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9 thoughts on “Meeting minimum pensions as lump sums

  1. Aaron

    I am sorry that I do not agree with you (and with Meg Heffron) on this issue.

    I agree that any payment from a super fund can be elected to be paid as a lump sum instead of being treated as an income stream as per ITAA Regulation 995-1.03(b), however just to take the lump sum enough to meet the requirement of minimum withdrawal as per Schedule 7 is too far reaching and extending the intention of SIS Regulation 1.06(9A)(a).

    If you were correct then imagine the following

    A 55 year commences a simple pension (no TRIP) with say $1M – the minimum about is $30k for 2011/12 and then $40K and by the time he reaches 60 the limit of $165K low rate threshold will increase – this will mean that none of the pension will be included in his income tax return as long as he withdraws the minimum amount and all the withdrawals will be treated as lump sums and since all the withdrawals are below the low rate threshold – no tax is payable and according to you (and Meg) the minimum withdrawal amounts have been met.

    I am sorry, but the above is NOT acceptable to me as a SMSF Specialist Auditor – i can take this issue with our discussion group, but according to me, the withdrawal has not met the pension conditions and the fund according to me will not be able to claim Exempt Pension Income. I will prefer to see a private ruling from the ATO or something more concreate then an “opinon” of one advisors (well respected even by me) of the interpretation of SISR 1.06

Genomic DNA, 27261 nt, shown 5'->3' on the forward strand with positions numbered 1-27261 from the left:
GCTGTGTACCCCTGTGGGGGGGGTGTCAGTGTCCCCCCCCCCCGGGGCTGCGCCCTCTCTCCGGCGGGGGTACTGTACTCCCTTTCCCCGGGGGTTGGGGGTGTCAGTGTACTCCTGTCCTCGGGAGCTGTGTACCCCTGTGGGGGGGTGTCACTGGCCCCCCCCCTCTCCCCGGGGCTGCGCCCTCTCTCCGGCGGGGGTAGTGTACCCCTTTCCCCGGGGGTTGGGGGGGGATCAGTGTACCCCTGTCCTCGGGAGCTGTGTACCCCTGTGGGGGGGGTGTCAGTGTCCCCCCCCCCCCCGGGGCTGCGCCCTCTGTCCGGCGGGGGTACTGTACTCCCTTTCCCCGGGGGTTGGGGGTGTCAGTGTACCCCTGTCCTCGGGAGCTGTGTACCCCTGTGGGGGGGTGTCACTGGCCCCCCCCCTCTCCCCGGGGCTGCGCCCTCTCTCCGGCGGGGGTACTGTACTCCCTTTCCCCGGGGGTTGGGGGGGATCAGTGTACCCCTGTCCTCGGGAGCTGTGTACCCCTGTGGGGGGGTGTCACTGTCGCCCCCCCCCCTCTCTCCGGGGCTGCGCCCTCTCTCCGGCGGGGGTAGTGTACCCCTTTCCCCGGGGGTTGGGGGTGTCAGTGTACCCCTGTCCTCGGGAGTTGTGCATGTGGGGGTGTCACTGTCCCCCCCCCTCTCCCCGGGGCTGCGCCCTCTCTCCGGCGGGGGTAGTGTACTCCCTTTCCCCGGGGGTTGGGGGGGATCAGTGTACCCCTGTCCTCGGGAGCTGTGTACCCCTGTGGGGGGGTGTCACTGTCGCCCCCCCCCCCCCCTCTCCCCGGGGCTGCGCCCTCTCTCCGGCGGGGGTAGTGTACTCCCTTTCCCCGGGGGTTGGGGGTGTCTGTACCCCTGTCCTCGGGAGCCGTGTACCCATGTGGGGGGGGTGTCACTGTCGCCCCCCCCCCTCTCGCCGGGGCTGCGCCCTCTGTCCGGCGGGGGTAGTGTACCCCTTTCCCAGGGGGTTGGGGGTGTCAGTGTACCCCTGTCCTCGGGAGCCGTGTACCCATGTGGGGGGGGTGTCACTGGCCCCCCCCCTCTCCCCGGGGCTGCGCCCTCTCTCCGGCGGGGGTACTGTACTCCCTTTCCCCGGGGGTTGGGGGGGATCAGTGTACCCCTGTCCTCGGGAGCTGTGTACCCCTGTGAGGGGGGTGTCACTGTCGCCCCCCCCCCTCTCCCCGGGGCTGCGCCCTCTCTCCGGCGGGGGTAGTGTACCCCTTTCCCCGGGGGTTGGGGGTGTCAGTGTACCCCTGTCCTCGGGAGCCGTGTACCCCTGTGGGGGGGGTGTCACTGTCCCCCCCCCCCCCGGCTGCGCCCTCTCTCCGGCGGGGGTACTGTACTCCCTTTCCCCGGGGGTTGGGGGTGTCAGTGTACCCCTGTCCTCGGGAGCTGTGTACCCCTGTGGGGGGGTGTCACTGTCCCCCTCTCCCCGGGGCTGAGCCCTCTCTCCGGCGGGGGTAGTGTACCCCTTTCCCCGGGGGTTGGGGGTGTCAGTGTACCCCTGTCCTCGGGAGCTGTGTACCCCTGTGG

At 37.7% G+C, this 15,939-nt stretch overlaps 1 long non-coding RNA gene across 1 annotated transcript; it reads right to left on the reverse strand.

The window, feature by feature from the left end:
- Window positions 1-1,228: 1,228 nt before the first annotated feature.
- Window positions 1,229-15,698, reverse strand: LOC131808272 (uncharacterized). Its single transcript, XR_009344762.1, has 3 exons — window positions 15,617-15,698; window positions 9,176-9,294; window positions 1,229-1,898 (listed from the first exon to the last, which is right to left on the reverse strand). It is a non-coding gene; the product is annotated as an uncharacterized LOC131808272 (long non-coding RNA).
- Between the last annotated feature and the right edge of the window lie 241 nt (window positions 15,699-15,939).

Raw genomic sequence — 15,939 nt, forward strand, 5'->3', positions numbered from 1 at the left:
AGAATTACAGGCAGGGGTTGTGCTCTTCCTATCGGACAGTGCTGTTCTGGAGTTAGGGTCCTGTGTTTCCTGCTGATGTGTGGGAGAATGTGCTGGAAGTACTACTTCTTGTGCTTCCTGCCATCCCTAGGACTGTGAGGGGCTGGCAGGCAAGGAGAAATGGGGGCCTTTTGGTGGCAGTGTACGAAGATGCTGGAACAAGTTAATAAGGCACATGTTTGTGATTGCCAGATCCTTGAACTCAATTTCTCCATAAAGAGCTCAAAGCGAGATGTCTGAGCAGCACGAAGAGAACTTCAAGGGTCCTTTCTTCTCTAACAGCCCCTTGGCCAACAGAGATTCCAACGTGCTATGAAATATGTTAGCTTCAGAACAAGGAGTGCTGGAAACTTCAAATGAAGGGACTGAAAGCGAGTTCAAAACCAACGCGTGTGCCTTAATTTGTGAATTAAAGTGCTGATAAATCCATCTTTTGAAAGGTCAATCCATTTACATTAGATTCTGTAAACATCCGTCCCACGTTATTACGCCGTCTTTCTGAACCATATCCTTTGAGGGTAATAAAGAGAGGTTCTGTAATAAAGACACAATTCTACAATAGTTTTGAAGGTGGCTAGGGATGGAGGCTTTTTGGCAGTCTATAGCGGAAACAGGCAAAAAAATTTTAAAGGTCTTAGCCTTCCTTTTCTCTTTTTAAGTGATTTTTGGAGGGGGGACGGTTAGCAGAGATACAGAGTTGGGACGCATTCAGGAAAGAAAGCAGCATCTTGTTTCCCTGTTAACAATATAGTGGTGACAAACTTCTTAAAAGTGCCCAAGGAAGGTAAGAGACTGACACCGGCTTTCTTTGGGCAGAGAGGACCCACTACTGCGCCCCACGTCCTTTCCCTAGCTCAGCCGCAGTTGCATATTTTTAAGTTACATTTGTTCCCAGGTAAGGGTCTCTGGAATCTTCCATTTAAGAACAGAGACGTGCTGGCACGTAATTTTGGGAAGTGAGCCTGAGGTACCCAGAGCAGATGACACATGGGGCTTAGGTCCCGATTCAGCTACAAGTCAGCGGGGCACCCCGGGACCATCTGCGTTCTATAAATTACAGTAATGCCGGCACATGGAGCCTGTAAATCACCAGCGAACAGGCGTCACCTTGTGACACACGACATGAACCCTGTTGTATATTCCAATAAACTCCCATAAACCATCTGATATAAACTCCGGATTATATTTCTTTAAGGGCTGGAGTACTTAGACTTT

Manoj Abichandani

    • Hi Manoj,

      Thanks for your response. I can understand a conservative position that you may take in respect to this issue, but as you would be aware once these views are expressed by the ATO within a tax ruling, they are legally and administratively binding. Until this guidance was provided by the ATO, simply relying on a view expressed by the ATO in an NTLG Super Technical Meeting does carry risk as it is not binding in any way (it is simply a view).

      I do not think that in practice that a person drawing a monthly income stream could effectively run this strategy as it would be administratively costly to arrange for multiple partial commutations. Questions would be asked about the “tax motives” as well, however, for an individual wanting to draw down a single pension payment within a financial year, it is very effective. In addition, with views expressed that these payments can done “in-specie”, this can allow somebody to arrange for a simple transfer of shares or units.

      I’d be more than appreciative of further comments from auditors within the SPAA discussion group. I think you will find a ‘mixed bag’ of responses, in particular subject to the amount of times that the strategy is utilised by a fund member within a financial year.

      Regards,
      Aaron